If Breastfeeding Sometimes Turns You On, You're Not Alone

The objectification of breasts is frustrating, especially when the one thing they are supposed to be used for — breastfeeding — is still considered controversial by many. But there's no denying that breasts have their place in sexuality and that they can be a huge turn on for both men and women. Because of this, a lot of people are uncomfortable with nursing and wonder, "What if breastfeeding turns me on?"

It's a legitimate question. Not only are breasts used in both sexual activity and breastfeeding, but the hormones present in both an orgasm and milk production are the same, according to International Board Certified Lactation Consultant (IBCLC) and Registered Nurse Rachael Anastasio-Collins. "Hormones play a large role in our ability to make breast milk and sometimes those hormones can affect our sex life," Anastasio-Collins says. "Some moms find that an orgasm causes their breasts to leak. Oxytocin, the hormone that causes our milk to flow when the baby nurses, is the same hormone that plays a huge role in orgasms and those feelings of closeness and bonding."

Basically, if breastfeeding turns you on, it's totally OK. It's biology and it's not really something you can control. Research in The Journal of Perinatal Education noted that, while it's not often spoken about, mothers may become aroused when breastfeeding and it's completely normal. There are so many similar instances between an orgasm and breastfeeding — uterine contractions, nipple erection, and nipple and breast stimulation to name a few. But that doesn't mean you can't use your breasts happily for both breastfeeding and sexual play.

"I feel many women worry about this, especially if breast play is a turn on for them," IBCLC Lori Atkins of Oh, Baby Lactation Care tells Romper:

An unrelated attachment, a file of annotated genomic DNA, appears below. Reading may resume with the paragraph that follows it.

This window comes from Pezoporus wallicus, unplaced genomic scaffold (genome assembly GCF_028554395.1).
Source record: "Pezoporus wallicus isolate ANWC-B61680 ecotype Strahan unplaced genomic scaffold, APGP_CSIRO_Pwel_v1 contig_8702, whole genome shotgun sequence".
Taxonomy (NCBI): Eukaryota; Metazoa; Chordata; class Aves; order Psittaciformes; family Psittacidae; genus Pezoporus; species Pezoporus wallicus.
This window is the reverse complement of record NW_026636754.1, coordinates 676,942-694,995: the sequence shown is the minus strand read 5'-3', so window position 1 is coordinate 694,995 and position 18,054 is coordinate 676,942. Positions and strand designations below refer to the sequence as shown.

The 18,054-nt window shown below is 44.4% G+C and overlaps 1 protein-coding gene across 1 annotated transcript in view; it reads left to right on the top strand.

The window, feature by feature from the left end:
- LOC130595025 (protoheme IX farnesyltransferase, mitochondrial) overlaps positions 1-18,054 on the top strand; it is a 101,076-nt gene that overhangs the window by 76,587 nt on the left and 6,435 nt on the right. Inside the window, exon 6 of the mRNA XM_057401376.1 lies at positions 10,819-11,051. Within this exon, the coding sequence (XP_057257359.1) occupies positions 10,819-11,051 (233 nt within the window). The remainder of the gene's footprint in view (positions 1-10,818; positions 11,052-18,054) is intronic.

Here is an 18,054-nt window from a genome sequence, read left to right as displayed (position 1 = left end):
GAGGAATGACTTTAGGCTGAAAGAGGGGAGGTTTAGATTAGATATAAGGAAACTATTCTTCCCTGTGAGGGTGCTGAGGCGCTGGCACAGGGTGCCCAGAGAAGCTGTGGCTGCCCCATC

Breasts are like fingers — they can be sexual and functional. Interchangeably, we don't even think about making dinner with the same hands we had fun during sex with. When a baby nurses, there are pleasurable feelings, but they aren't sexually harmful for mom or baby — it's just different.

Atkins notes that your baby nursing at your breast is lovely, but sex with your breasts involved is wonderful, too — and your body and brain are awesome enough to know the difference.


Just remember — it does not mean you're sexually attracted to breastfeeding or your child if you feel turned on while breastfeeding. It's just the way your body works. If your breasts are an erogenous zone for you in the bedroom, especially if they are fondled or suckled, then it stands to reason that breastfeeding could trigger those same types of feelings.

This may be one of those things no one ever talks about, but it can happen. If you're concerned about how it will affect your sex life, talk to your partner. By keeping the lines of communication open, both of you can feel more comfortable and you can feel less alone and inhibited by it.